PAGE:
Atmospheric Ray Tracing based on altitude-dependent weather data
Master Thesis of Schäfer, Philipp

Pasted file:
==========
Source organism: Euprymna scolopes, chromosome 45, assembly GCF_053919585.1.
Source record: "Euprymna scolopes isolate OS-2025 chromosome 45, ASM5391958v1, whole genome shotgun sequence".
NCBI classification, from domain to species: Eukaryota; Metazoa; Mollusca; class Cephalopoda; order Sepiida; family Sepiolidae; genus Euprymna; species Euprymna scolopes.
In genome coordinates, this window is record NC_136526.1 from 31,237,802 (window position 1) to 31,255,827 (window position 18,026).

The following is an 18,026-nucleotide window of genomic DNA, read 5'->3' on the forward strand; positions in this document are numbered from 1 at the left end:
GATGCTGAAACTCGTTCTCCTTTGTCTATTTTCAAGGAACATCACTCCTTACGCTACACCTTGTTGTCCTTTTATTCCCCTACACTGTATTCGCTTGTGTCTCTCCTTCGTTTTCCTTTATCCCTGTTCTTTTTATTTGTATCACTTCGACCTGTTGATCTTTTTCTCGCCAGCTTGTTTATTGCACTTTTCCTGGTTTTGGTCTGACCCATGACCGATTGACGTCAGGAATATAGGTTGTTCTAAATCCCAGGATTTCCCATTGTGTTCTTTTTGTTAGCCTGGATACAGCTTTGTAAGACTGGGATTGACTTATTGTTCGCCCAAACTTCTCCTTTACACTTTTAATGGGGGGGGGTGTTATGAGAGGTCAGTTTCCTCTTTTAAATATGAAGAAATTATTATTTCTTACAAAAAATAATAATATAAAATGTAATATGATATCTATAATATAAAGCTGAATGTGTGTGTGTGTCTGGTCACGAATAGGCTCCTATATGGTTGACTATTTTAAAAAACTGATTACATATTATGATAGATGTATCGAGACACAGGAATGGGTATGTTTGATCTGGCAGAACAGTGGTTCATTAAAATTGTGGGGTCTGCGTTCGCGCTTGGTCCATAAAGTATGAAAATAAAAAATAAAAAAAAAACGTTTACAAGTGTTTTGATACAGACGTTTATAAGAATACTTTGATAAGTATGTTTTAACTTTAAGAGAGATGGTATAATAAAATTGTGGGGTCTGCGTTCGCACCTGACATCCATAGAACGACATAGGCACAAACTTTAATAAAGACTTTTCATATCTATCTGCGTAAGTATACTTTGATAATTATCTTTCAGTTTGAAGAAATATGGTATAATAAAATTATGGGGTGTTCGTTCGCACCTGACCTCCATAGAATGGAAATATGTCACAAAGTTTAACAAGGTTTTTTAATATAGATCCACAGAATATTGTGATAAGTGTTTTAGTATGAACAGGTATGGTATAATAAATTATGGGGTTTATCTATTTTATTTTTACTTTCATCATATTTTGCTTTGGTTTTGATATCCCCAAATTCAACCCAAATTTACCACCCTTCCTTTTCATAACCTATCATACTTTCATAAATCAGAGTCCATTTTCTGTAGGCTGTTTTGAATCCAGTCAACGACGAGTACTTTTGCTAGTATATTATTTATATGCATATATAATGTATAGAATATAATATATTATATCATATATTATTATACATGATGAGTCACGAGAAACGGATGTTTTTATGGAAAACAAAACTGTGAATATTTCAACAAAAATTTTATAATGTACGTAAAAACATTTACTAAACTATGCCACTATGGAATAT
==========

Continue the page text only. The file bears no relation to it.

This thesis addresses sound propagation in the atmosphere in the context of auralization of acoustic scenes. A common method to estimate sound paths between a given source and receiver is the so called ray tracing. With the help of these estimated paths, an impulse response can be derived, which allows the auralization of acoustic scenes in a virtual environment. In contrast to the acoustic medium in rooms, where ray tracing is commonly used, the atmosphere is neither homogeneous nor static. Main reasons for this are the variation of the sonic speed over space and movement of the medium, such as wind. These effects lead to refraction and translation of sound resulting in curved ray paths. Additionally, distances between source and receiver are rather large in outdoor scenarios. Therefore, ray density around the receiver is low and prediction of ray paths needs high computational effort. This impedes finding eigenrays - rays, that directly hit the receiver - since it is complex but needs to be efficient for fast computations of the impulse response. In the course of this thesis, a ray tracing algorithm for the simulation of atmospheric sound propagation and auralization is designed. Ray propagation is investigated to determine criteria for finding and neglecting rays, that are irrelevant for the receiver, in an early state to save computation time. Altitude-dependent weather data is used to model atmospheric properties assuming the atmosphere to be a stratified medium. In a second step, the influence of these properties on the impulse response is investigated. Therefore, an acoustic scene is rendered repeatedly while varying the weather parameters.